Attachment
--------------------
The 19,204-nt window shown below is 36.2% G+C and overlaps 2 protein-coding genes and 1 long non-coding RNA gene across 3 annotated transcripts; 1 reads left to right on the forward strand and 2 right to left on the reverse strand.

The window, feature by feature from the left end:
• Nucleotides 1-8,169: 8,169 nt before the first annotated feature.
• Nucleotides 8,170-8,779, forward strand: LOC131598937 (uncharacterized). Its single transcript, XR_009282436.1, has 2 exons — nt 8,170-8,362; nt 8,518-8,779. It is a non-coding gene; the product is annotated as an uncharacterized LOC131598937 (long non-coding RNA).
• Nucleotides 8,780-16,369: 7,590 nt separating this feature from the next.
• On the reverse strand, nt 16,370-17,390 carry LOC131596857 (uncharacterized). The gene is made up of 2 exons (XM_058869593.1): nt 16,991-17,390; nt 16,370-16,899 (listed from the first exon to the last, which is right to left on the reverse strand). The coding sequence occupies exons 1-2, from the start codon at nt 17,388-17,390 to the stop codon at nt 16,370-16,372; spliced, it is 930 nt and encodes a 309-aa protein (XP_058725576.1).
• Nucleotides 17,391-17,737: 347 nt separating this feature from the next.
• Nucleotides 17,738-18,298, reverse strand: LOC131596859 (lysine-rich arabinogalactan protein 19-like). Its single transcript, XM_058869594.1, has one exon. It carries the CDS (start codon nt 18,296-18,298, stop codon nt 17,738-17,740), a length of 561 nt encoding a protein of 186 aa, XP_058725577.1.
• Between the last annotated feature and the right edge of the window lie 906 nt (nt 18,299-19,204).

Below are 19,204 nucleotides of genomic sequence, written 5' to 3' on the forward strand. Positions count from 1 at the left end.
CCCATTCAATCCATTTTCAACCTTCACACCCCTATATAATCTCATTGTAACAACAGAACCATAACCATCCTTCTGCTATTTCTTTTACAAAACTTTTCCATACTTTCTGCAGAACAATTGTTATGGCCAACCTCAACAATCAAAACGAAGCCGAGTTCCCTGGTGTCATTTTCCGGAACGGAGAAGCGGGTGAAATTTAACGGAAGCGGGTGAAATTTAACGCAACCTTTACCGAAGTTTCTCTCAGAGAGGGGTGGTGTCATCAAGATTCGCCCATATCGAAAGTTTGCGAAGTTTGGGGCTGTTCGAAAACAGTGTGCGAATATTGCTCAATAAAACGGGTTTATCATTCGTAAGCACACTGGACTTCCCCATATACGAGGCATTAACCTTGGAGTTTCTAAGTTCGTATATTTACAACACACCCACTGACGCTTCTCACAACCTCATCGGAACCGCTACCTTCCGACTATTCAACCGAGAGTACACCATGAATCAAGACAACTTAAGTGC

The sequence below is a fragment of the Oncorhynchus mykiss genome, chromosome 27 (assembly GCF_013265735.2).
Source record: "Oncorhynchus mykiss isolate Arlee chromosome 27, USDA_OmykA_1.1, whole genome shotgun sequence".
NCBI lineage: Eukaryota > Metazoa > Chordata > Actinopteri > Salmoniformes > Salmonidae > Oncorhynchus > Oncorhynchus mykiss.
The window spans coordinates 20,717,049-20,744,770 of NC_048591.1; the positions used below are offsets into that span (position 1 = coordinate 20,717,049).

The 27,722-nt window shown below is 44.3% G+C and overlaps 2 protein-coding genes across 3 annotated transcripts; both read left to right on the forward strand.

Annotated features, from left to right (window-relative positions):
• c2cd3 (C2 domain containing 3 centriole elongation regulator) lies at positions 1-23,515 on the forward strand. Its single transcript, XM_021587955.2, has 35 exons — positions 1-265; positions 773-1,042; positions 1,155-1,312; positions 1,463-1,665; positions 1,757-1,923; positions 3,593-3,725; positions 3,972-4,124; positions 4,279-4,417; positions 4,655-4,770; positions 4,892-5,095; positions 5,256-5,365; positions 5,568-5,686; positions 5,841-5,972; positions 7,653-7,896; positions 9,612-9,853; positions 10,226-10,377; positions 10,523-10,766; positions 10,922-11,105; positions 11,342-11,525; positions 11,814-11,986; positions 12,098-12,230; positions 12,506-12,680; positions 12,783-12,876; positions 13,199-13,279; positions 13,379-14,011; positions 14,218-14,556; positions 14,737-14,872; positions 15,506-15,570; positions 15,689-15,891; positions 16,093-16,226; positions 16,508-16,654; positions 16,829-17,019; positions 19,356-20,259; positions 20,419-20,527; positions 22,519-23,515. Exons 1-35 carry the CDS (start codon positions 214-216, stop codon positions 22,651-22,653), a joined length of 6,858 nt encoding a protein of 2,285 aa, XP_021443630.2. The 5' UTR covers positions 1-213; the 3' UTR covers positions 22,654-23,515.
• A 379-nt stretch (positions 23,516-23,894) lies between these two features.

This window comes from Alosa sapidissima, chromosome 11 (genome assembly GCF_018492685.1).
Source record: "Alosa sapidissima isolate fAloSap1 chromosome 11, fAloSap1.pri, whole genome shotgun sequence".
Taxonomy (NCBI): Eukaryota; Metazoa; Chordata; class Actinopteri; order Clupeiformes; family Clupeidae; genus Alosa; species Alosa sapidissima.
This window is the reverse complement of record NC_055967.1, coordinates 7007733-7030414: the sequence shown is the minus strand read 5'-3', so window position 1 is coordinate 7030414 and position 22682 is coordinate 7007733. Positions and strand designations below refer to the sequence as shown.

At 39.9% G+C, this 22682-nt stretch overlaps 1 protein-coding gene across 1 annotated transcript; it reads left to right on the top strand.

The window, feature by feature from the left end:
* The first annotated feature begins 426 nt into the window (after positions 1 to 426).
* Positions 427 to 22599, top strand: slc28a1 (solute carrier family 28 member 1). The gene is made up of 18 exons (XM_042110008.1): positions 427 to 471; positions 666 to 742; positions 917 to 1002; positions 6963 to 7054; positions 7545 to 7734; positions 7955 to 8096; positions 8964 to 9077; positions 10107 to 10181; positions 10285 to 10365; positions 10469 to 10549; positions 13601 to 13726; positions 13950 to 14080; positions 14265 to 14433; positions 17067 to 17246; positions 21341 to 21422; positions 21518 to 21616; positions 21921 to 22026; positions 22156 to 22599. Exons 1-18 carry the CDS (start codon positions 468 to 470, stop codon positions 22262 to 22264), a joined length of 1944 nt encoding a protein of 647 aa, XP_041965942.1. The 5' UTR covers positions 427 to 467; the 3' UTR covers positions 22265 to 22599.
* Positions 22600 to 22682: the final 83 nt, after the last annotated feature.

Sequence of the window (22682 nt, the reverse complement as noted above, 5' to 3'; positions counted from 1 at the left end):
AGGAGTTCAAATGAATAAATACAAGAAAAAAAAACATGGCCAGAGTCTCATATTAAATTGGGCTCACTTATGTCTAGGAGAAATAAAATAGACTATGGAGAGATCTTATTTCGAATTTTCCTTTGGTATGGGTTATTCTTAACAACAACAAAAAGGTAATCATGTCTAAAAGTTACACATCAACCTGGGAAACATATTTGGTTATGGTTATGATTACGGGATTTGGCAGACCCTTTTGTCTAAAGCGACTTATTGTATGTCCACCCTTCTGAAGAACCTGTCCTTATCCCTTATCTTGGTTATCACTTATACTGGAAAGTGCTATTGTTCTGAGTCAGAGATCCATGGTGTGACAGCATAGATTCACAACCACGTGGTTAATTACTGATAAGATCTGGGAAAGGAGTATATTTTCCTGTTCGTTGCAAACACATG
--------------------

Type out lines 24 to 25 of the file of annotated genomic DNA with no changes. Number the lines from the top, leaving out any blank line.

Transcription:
At 39.9% G+C, this 22682-nt stretch overlaps 1 protein-coding gene across 1 annotated transcript; it reads left to right on the top strand.

The window, feature by feature from the left end: